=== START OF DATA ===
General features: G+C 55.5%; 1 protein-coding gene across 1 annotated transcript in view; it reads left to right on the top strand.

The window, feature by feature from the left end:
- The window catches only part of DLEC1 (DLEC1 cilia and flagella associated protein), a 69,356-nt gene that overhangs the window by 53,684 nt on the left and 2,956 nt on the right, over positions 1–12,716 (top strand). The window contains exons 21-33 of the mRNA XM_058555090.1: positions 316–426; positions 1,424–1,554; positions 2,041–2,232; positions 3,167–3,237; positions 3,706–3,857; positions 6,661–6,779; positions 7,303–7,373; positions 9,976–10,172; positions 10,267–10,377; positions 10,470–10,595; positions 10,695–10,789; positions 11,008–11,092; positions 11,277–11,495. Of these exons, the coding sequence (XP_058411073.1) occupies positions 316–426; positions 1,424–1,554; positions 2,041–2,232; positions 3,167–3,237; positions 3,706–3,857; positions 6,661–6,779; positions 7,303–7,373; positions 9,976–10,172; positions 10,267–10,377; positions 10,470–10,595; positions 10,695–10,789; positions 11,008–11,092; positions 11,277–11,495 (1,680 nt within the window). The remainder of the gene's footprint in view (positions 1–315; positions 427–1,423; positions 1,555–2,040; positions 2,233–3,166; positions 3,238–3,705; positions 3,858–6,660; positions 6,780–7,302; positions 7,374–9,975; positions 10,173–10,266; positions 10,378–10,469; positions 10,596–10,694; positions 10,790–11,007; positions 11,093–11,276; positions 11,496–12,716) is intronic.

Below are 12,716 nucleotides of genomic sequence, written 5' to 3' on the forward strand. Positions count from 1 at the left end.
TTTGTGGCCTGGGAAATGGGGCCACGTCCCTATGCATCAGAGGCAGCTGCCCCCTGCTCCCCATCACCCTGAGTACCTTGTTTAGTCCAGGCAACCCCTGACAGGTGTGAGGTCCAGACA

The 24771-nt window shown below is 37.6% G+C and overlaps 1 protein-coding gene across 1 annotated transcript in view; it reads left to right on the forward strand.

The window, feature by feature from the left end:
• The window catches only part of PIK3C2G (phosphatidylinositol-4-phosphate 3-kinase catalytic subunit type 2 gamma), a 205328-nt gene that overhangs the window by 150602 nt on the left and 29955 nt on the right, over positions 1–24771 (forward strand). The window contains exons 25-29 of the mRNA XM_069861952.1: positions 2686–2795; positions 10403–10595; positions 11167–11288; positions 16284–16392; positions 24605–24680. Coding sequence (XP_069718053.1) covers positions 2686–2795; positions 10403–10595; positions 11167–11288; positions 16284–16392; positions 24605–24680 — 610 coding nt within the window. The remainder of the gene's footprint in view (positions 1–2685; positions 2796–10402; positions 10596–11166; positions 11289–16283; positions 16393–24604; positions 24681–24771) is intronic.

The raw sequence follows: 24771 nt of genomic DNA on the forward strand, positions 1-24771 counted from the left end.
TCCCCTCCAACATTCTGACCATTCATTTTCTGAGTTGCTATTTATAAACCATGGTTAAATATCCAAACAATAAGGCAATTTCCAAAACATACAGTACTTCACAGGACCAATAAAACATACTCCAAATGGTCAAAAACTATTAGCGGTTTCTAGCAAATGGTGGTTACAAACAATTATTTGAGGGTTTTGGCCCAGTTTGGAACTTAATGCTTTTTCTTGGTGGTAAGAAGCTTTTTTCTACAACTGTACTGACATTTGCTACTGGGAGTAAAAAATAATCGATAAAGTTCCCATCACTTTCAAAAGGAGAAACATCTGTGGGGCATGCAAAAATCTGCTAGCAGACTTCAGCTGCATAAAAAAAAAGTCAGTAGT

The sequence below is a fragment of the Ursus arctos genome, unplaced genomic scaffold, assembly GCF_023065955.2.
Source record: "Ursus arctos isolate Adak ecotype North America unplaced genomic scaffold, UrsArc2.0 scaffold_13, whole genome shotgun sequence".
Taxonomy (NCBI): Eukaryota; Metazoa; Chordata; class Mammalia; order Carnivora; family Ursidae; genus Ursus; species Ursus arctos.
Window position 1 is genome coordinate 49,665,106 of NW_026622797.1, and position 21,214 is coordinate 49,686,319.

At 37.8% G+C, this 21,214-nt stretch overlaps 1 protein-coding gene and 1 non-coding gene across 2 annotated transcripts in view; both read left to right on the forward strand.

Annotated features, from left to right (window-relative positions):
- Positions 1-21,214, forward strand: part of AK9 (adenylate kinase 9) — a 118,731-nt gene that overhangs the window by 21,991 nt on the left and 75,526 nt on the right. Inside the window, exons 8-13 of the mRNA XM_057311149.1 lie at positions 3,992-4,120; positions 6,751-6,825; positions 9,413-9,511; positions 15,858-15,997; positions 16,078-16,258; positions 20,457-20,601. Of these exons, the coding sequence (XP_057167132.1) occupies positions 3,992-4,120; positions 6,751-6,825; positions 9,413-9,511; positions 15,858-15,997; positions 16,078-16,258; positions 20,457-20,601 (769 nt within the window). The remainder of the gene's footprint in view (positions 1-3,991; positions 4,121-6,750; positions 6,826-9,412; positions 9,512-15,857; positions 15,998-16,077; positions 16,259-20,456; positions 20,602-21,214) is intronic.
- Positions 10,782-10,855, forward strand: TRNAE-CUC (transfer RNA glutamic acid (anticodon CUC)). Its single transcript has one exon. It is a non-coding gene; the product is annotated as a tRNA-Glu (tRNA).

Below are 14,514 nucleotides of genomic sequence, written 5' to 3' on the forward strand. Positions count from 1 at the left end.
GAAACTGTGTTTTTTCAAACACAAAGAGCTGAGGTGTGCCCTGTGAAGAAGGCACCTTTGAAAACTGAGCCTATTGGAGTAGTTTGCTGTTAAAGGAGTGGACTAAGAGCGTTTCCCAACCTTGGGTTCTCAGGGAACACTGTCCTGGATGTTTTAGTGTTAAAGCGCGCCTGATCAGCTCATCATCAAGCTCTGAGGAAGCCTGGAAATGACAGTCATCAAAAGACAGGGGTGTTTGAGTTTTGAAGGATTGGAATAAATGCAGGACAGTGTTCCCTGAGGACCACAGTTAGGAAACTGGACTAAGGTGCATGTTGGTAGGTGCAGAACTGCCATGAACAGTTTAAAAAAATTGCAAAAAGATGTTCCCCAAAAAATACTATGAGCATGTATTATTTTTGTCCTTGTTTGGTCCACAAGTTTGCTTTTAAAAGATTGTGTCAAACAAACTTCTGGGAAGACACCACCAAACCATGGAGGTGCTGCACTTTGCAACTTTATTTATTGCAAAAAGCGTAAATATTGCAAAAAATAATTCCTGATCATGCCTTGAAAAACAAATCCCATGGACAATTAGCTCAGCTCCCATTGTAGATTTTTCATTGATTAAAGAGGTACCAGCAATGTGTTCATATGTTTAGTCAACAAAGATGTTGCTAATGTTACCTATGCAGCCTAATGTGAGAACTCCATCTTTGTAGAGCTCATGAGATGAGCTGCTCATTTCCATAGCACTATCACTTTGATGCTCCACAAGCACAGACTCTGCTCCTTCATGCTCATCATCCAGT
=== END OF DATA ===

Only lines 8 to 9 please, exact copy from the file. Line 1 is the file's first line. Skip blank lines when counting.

• The window catches only part of PIK3C2G (phosphatidylinositol-4-phosphate 3-kinase catalytic subunit type 2 gamma), a 205328-nt gene that overhangs the window by 150602 nt on the left and 29955 nt on the right, over positions 1–24771 (forward strand). The window contains exons 25-29 of the mRNA XM_069861952.1: positions 2686–2795; positions 10403–10595; positions 11167–11288; positions 16284–16392; positions 24605–24680. Coding sequence (XP_069718053.1) covers positions 2686–2795; positions 10403–10595; positions 11167–11288; positions 16284–16392; positions 24605–24680 — 610 coding nt within the window. The remainder of the gene's footprint in view (positions 1–2685; positions 2796–10402; positions 10596–11166; positions 11289–16283; positions 16393–24604; positions 24681–24771) is intronic.

The raw sequence follows: 24771 nt of genomic DNA on the forward strand, positions 1-24771 counted from the left end.